The best approach to return Assam’s Raimona National Park, the newest of the state’s seven national parks, back its former renown as the finest managed forest in the nation is to develop a planned conservation management strategy and implement it consistently.
Hunting by former maharajas followed by widespread poaching during the insurgency in the area in the last two decades of the previous century had caused immense ecological damage, but efforts have been started to put it on the path of recovery with the notification of the park in June 2021, according to officials. The area had been devastated for its rich forest produce, particularly timber, during the colonial era.
A part of the 2010 Indo-Bhutan Transboundary Manas Conservation Area (TraMCA), the 422-square-kilometer park in Kokrajhar district of the Bodoland Territorial Region forms a transboundary contiguous forest patch with the Phibsoo Wildlife Sanctuary and Jigme Singye Wangchuck National Park in Bhutan.
According to divisional forest officer (Kachugaon Division) Bhanu Singha, the park includes a sizable portion of the former Ripu reserve forest, which was notified in 1893 and acts as a buffer to both Manas National Park in Assam and Buxa Tiger Reserve in West Bengal. At the time, it was thought to be the nation’s most scientifically managed forest area.
According to him, the Sal tree (Shorea robusta) covered the largest area of the forest in South East Asia, and tram lines were set up inside the forest in 1901 to transport the tree logs, which were mostly used to construct railway sleepers.
According to a representative of the Bodoland Territorial Council, some of the tram lines are still there in the forest while others have been destroyed, and it is planned to preserve these on exhibit in a museum that will be built nearby in the future for tourists.
The Coochbehar monarchs also made use of the area as a favoured hunting place, and in his journal “Thirty-
Sanatan Deka, project head for Wildlife Trust of India’s Greater Manas Recovery Project, told PTI that the large-scale degradation of the woods over the past century was caused by human greed rather than a need.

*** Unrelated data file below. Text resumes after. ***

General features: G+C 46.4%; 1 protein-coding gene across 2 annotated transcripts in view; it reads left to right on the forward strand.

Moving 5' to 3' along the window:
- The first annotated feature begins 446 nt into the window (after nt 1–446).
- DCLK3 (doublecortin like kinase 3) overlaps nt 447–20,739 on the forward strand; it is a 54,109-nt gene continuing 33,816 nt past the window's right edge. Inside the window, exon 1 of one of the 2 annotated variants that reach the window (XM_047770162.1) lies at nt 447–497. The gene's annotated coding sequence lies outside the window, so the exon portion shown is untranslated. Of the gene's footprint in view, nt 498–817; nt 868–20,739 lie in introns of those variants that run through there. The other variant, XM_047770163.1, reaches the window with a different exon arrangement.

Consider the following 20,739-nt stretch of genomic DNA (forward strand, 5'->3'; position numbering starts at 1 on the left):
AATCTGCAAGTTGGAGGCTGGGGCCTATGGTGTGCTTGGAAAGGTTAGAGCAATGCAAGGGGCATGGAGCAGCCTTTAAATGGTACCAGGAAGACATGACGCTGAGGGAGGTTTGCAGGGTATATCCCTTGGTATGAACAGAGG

The one-horned rhinoceros formerly had a sizable population in the area, but it was totally wiped out during the insurgency years. However, Deka said they can be reintroduced and a success story can be written if “proper security measures are provided.”
The restoration of the park, famous for its herds of elephants that traverse the borders of the Greater Manas landscape, is also essential for reducing human-elephant conflict, he continued.
According to Singha, awareness campaigns are periodically held among residents of the nearby villages to help them appreciate the value the park may bring to their socioeconomic progress.
For the establishment of an eco-tourism project outside the park region, forest land has been donated, and it is primarily run by local teenagers, according to Singha.
The project’s member Tunu Basumatary stated, “We have set up modest tents for tourists with all contemporary amenities along with serving local food, but our focus is on keeping ecological balance of the area and ensuring that the biodiversity of the park is not endangered in any manner.
The BTR official noted that although the conclusion of the war and the establishment of the BTR have greatly increased the potential for tourism, it must be done in a continuous and responsible manner.
Along with 230 species of birds and more than 200 species of butterflies, the park has four administrative ranges: Eastern, Central, Sanfan, and Aathiyabari. It is home to 29 species of mammals, including the Golden Langur, which is unique to this part of the country, a tiger, a leopard, a clouded leopard, a wild dog, spotted deer, sambar deer, and barking deer.
Source- Travel biz